Baxter Greene (8035ae)

  5. The truth is so complicated that comic strips seem much easier to understand. Some of this is the education system we have now. Have any of you read college freshman essays ? I’m kind of sympathetic to these fools at the Times but they also support the teachers’ unions that have dumbed down our population. This is just one indicator.

    The last generation of readers is getting old. Maybe they figured nobody would read the story once it got complicated.

    Mike K (2cf494)

  6. I’m kind of sympathetic to these fools at the Times but they also support the teachers’ unions that have dumbed down our population. This is just one indicator.

    The last generation of readers is getting old. Maybe they figured nobody would read the story once it got complicated.

    Comment by Mike K — 12/11/2008 @ 5:49 am

    Good point.

    I worked during the day and got my college education at night(double major in computer information/Business).One clear advantage to going
    at night was being in class with the actual workforce in the area you were studying for.
    At the time,companies were offering between 4 and 7 dollars a line for code.(by the time I graduated,it had fallen to $1.00)
    within the 4 1/2 years I went,the Asian,Pakistani,and people from India were taking more and more of these courses/degrees.
    Working side by side with them came to be an eye opening humiliation.
    They were light years ahead of almost everyone else in class.
    I knew then that our standards and how high we set the bar education wise was nowhere near many other countries.We are spoiled.We have had it to easy to long.

    On the embarrassing bias and idiocy of the press,
    look at this breakdown of the last few days concerning the whitewash of Obama by his democratic activists friends that like to call themselves “journalist”:

    (via instapundit)
    Surprise! Stories Noting Obama-Blagojevich Meetings Disappear Down Memory Hole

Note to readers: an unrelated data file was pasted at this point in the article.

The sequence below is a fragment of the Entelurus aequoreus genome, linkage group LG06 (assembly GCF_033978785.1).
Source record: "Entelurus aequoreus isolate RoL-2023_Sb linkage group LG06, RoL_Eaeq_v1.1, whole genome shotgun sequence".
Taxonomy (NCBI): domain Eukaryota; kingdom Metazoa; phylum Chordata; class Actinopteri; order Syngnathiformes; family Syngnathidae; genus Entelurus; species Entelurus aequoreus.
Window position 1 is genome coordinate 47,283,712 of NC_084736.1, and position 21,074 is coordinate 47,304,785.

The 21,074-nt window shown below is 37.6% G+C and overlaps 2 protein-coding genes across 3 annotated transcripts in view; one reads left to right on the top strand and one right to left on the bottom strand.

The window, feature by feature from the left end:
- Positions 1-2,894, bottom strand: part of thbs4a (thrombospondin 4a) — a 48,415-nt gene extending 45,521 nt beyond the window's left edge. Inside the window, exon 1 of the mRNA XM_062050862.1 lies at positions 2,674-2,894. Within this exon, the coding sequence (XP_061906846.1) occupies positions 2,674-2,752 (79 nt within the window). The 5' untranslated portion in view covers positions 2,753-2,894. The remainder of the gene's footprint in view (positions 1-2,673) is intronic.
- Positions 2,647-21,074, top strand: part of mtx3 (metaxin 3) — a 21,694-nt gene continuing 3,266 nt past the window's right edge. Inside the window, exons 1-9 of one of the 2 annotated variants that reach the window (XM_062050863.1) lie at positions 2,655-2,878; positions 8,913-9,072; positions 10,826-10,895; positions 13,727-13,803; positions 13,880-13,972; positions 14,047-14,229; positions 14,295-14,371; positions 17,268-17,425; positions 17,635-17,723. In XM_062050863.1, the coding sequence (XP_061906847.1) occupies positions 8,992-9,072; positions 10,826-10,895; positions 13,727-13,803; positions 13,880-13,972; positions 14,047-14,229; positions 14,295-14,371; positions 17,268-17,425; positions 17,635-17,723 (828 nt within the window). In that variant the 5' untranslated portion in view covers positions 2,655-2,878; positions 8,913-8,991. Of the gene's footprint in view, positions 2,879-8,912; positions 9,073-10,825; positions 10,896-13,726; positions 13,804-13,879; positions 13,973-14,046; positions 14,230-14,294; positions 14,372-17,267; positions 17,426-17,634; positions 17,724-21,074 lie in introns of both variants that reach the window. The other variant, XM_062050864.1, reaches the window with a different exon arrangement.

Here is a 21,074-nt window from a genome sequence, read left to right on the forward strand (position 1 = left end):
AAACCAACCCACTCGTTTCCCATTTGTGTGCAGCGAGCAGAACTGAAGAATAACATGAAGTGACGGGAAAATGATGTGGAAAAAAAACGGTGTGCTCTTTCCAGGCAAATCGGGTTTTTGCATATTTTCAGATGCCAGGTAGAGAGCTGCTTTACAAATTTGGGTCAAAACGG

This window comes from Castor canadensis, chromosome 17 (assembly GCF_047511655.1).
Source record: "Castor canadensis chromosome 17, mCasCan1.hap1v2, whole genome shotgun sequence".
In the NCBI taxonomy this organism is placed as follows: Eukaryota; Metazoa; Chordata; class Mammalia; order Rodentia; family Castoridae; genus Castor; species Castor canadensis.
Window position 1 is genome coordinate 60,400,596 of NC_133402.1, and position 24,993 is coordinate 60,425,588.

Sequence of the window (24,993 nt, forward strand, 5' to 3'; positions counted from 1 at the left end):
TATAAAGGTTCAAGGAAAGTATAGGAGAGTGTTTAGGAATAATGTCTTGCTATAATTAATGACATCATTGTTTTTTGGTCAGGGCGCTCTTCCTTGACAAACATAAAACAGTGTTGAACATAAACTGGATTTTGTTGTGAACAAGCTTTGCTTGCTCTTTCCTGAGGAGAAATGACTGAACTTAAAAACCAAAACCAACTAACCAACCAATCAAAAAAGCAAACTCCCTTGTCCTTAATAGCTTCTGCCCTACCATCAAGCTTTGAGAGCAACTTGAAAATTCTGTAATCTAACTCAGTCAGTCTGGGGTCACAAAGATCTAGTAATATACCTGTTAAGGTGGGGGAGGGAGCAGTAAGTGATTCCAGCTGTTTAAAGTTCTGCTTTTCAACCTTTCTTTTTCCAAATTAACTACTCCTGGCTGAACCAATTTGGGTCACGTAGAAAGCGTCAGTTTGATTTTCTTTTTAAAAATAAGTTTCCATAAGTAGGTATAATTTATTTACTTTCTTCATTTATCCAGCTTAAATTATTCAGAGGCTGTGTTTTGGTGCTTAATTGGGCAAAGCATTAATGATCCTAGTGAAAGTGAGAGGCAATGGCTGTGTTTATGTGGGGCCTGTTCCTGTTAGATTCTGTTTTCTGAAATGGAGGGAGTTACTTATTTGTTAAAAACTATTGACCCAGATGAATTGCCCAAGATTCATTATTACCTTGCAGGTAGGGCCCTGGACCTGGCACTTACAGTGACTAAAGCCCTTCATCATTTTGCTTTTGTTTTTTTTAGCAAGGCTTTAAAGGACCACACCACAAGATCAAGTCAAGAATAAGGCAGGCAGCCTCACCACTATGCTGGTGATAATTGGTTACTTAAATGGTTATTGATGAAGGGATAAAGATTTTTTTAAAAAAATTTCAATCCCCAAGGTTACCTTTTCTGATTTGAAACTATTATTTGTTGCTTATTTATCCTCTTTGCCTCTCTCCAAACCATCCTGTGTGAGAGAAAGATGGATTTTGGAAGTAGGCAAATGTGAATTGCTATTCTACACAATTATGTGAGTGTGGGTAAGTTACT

Now you see it!


    Just imagine the howls if a media outlet published a story potentially damaging to George W. Bush and a month later it disappeared.

    Look at this unbelievable a$$ kissing drivel by the NYtimes:

    Oh, and if you had any doubt the media wouldn’t go to any lengths to help carry water for The Messiah, this should put that to rest:

    Obama’s Effort on Ethics Bill Had Role in Governor’s Fall

    In a sequence of events that neatly captures the contradictions of Barack Obama’s rise through Illinois politics, a phone call he made three months ago to urge passage of a state ethics bill indirectly contributed to the downfall of a fellow Democrat he twice supported, Gov. Rod R. Blagojevich.

    So Obama possesses such mystical powers, an innocuous phone call of three months ago greased the skids for his pal Blagojovich.

    This is one he!! of an echo chamber these idiots have themselves in.

    Baxter Greene (8035ae)

  7. That “ethics” bill was passed unanimously. That should tell you something about it.

    I had a somewhat similar experience taking computer science courses at the local junior college in 1995 after I retired. The semester would begin with a full classroom. By mid-term exams, half the class would be gone. It was less apparent at night, as you point out. By the end of the term, there would be five or six of us left. All but one or two would be over 50. The night classes were not only less subject to attrition, the instructors were better.

    I am already regretting sending my daughter to a four year university for her first two years. Junior college core courses are not as politically correct.

    Mike K (2cf494)

  8. Mike K…
    Interesting post on that China music instruction.
    When I was doing my upper-division work after leaving the service, some of us were talking about applying with various gov agencies, and it came up that the CIA/NSA was looking for musicians with math backgrounds (or was that math majors with a musical background? No matter) – they made excellent code breakers.

    Another Drew (3a8a2c)

  9. The article also points out that medical schools admit more music majors than any other major except pre-med. My class, which began in 1962, had two music majors, one of whom had never taken a pre-med class. The story doesn’t have a happy ending, though. They both became psychiatrists.

    Mike K (2cf494)

  10. Comment by Mike K — 12/11/2008 @ 8:50 am

    …and made a fortune treating the self-obsessed products of the 60’s.

    Another Drew (3a8a2c)

  11. Good thing we have you to provide the racist perspective that we just don’t get enough of in our L.A. newspapers. By the way, Patrick, what percentage of those whom you prosecuted in the D.A’s office were African American?

    A, (6f77e0)

  12. Patterico, if you’re really committed to the prosecutor’s responsibility to seek the truth why not ask why the Las Vegas homicide detectives haven’t done shit about investigating the Tupac homicide?

    Oh, that’s right. You’re the all-knowing corrector of LA Times abuses. Infallible and followed by the same ditto- [aka dunder- ] heads as Slush Limpbaw.

    The fact that you never talk about how the media, including the Times, serves the purposes of the police and DA’s office demonstrates YOUR BIAS.

    Cato (96b5ea)